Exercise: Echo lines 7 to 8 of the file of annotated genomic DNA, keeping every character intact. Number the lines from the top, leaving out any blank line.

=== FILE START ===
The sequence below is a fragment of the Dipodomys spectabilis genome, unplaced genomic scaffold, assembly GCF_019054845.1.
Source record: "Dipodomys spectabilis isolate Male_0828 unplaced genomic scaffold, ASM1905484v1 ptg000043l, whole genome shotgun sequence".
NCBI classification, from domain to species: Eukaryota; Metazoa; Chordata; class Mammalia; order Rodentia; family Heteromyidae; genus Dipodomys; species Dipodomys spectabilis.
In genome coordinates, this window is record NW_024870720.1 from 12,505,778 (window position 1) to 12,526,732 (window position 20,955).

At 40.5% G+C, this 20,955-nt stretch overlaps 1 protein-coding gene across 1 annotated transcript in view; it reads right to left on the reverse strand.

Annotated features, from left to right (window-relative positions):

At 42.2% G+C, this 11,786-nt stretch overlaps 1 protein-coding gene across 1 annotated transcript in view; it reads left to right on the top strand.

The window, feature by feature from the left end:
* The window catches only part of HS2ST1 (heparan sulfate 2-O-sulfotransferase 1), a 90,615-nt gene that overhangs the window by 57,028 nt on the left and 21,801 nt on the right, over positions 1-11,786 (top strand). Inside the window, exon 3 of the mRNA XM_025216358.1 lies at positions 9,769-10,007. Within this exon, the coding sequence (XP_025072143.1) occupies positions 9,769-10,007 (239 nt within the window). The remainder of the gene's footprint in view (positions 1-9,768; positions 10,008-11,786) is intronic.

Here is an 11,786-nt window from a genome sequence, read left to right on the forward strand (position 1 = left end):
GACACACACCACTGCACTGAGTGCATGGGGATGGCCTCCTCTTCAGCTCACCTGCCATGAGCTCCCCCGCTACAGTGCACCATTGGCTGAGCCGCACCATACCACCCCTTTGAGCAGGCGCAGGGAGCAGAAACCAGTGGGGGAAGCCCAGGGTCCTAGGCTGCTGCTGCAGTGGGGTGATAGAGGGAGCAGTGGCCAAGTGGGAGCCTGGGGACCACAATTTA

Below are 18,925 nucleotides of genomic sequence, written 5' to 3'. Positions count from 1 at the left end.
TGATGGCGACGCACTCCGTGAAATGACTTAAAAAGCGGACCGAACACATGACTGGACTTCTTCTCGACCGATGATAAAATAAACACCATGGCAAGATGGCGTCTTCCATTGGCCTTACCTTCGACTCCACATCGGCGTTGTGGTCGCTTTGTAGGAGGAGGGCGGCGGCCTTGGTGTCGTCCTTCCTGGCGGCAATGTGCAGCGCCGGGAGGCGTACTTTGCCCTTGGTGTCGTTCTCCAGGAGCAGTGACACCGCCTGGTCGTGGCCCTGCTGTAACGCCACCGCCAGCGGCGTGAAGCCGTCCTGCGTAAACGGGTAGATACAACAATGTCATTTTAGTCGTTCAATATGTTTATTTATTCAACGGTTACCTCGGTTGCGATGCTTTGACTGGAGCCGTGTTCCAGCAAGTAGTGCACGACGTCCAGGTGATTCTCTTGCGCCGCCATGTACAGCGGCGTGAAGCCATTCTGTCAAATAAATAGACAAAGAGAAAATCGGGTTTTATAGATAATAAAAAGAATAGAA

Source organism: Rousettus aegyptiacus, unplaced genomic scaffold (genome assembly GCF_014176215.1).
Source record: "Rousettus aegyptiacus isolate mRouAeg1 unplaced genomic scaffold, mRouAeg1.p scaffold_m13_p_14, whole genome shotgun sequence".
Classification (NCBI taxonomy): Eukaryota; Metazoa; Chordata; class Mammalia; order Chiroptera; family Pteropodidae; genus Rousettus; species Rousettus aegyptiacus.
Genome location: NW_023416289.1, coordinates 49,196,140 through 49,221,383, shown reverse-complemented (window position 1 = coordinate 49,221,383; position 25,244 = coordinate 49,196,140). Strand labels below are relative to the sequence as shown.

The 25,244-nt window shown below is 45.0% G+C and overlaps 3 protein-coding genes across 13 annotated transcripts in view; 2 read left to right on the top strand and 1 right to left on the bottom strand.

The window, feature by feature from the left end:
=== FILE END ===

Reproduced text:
At 42.2% G+C, this 11,786-nt stretch overlaps 1 protein-coding gene across 1 annotated transcript in view; it reads left to right on the top strand.

The window, feature by feature from the left end: